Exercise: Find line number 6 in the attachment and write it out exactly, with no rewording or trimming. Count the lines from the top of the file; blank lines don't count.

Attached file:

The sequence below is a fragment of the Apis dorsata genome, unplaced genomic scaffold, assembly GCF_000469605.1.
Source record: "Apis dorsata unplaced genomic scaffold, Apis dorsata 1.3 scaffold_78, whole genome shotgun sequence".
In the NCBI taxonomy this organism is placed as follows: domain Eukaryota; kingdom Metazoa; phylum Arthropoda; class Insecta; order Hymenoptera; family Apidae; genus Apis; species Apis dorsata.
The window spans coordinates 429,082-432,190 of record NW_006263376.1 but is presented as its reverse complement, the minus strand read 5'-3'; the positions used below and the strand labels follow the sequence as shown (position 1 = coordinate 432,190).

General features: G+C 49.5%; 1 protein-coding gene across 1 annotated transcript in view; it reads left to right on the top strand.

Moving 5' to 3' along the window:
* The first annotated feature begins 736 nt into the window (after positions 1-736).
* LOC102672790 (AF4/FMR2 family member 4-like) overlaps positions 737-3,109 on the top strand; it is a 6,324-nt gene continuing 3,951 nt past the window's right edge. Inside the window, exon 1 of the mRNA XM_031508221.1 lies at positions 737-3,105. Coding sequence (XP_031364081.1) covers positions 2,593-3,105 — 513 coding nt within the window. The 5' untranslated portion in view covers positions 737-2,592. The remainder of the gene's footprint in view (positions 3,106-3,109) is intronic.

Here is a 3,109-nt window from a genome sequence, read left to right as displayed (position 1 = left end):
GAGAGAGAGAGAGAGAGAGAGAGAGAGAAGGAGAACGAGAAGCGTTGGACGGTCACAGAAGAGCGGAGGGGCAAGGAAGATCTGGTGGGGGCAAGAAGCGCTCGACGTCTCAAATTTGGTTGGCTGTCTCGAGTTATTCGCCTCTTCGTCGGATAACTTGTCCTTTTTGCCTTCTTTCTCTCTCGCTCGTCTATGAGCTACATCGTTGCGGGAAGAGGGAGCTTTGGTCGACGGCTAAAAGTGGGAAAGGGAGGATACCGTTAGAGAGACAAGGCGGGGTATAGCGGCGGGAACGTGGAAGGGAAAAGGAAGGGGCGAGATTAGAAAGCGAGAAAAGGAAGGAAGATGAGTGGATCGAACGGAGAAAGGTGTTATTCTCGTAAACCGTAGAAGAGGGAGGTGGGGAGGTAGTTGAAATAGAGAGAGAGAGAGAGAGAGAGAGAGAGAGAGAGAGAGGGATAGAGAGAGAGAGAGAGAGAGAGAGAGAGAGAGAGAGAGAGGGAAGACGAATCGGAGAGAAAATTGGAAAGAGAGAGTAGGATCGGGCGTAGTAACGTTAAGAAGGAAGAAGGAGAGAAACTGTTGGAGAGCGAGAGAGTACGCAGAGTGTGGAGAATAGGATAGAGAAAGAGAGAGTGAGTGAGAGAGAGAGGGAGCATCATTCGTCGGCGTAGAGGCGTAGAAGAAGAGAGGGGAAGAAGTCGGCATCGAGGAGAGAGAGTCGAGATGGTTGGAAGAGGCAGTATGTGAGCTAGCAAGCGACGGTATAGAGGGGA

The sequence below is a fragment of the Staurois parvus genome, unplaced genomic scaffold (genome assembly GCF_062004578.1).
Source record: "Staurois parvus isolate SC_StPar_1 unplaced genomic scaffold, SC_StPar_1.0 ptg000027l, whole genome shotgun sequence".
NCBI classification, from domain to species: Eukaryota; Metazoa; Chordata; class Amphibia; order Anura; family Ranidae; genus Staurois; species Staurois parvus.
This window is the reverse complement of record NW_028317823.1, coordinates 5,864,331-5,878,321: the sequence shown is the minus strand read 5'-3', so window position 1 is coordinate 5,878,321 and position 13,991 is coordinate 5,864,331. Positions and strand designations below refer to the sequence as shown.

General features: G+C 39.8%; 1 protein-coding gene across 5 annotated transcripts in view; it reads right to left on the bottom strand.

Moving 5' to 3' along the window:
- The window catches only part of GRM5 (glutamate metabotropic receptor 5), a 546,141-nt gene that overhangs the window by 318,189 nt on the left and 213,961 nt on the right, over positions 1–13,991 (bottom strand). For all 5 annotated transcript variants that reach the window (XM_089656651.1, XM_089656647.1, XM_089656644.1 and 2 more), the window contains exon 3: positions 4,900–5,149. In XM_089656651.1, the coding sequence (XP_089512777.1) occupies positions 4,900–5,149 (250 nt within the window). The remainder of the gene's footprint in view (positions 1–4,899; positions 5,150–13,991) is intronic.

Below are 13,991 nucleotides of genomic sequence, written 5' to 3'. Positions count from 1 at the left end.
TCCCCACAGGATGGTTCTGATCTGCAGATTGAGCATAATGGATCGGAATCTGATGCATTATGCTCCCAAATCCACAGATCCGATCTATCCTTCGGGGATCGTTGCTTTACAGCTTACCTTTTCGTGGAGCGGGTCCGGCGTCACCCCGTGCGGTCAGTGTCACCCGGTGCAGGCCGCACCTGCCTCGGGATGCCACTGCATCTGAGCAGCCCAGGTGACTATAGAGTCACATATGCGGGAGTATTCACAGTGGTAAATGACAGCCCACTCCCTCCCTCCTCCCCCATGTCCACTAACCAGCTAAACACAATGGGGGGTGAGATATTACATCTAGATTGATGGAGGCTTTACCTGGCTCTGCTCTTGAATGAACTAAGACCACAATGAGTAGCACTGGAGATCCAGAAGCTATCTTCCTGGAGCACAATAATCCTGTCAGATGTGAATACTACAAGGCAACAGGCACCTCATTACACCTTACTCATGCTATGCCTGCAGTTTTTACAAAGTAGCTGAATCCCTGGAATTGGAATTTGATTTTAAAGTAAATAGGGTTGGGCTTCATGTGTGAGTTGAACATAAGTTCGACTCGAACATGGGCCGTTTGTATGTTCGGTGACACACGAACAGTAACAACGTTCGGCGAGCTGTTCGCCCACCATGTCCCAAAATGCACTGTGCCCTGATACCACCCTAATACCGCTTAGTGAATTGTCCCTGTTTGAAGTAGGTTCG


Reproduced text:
Moving 5' to 3' along the window: